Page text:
"Was there a point?" Yes. Absolute relativism and extreme individualism produces a long line of possible injustices, and I wouldn't advocate taking that route.
Firstly, it's pure folly to judge the collecting doctors 60 years ago by today's standards.
To me, the idea of calling something illegal or immoral sixty years after the fact, going back to a time before the current laws and guidelines were in place, is pointless.
Sure, the law may have changed. That is, tossing in a pretty ambitious assumption that it's now consistently applied
in a way that lives up to the spirit of the change. (On many cases dealing with racial inequality, that simply isn't so.) I would fuss more about the morality part, though. If it is really pointless to be critical of the same society so many years earlier, then I'm inclined to say: Really? Then does anyone ever really learn. I'm not convinced that our institutional practices and our public norms are the same thing. Given that divergence, then it makes sense to point out some of the differences that persist between norms and practices over a long history.
If one simply says, oh society is different now, all that effectively gets whitewashed. The logic of 'many people thought differently then' could easily be used to say we shouldn't study how any number of terrible things were organized and justified (almost always against some resistance) -- whether in short awful periods or in subtle, creeping ways that are still continuing.
Secondly, malpractice comes from two sources: malice and incompetence. One could argue incompetence by today's standards, failing to obtain consent, but we're talking about an era that came before modern medical ethics and before modern social reform.
So let's see. Trail of Tears... Holocaust... Atomic bombings... World overlooking Rwanda... A decade or so back, there was a serious lack of ethics around Srebrenica, in what was not long ago a presumptively modern European country. Or, we can take something more individual like torture in Singapore or Burma or Iraq. Perhaps by my "elitist, over-universalizing" standards these were all local, contained variations in ethics that cannot be judged usefully or discussed to any useful ends now by others with different values. And if the arbitrer is going to be a question of "Was it legal then?" Well... Medical malpractice, systematic malnutrition, Ponzi schemes, all often technically quite legal. Never mind that say at least half the country doesn't want to pay for them.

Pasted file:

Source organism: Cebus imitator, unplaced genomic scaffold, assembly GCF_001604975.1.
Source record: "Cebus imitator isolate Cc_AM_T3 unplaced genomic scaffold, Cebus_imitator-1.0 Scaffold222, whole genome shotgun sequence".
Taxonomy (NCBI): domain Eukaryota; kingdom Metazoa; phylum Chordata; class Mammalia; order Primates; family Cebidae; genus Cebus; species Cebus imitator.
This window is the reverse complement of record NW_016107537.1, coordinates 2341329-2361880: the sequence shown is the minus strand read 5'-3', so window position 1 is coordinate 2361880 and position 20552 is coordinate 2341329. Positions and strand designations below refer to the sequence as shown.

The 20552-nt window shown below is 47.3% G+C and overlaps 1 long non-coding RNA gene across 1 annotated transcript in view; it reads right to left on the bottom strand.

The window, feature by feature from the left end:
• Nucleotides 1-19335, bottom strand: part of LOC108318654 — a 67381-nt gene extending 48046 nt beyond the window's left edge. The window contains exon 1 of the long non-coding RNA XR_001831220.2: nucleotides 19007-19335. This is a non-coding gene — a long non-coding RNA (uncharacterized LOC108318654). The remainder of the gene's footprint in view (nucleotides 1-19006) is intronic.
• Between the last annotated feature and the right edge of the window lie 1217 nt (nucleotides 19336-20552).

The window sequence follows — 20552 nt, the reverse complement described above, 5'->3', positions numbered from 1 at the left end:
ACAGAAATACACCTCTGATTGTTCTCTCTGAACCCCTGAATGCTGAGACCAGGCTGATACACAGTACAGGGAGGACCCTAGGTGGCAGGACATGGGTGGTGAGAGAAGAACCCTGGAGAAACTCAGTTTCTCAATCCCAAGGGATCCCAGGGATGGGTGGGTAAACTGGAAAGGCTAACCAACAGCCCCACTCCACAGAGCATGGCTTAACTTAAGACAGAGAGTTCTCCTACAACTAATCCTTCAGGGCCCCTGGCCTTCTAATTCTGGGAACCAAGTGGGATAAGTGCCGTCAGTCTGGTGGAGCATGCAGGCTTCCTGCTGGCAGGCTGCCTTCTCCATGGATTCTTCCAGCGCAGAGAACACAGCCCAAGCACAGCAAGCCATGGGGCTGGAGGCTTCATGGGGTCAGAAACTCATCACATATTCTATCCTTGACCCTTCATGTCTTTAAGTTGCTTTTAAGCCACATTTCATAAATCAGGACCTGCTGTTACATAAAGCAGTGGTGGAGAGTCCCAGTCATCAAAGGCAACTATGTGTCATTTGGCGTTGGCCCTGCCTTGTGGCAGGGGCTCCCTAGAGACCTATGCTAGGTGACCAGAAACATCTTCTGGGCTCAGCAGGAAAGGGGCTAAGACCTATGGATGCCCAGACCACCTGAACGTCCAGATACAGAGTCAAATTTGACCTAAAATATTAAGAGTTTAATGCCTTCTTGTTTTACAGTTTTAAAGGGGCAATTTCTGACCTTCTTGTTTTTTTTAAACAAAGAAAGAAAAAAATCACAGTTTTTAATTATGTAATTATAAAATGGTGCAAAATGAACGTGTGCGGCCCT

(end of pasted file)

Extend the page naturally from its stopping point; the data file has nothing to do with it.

Where does this relativist trend end? While you can say you've provided an elegant explanation, I don't see many lessons in that approach except maybe "live and let die [and just be happy it isn't your own people on the dying end today]."
Second, what did she cure? What did she create? What did she invent? Nothing. What did she contribute to? Testing. What harm was done by the taking of samples? None. Should you pay her descendants for the use of her cells? No, not really. At most I could see an argument for paying her what one would pay a test subject today for cells... oh, right, they don't pay them. Hm.
This is based on a common to the West, but terribly individualist notion of justice. Much the same argument could be used to say that because Black slaves contributed to a specific agricultural system we no longer have in the US, and because no individual Whites living today directly wronged them then as individuals, we should toss affirmative action. That is overlooking the relative systematic damage that a community suffers over generations when others can freely take benefits from their bodies. Notice many Blacks can still not afford to use those nifty medicines made from their own cells.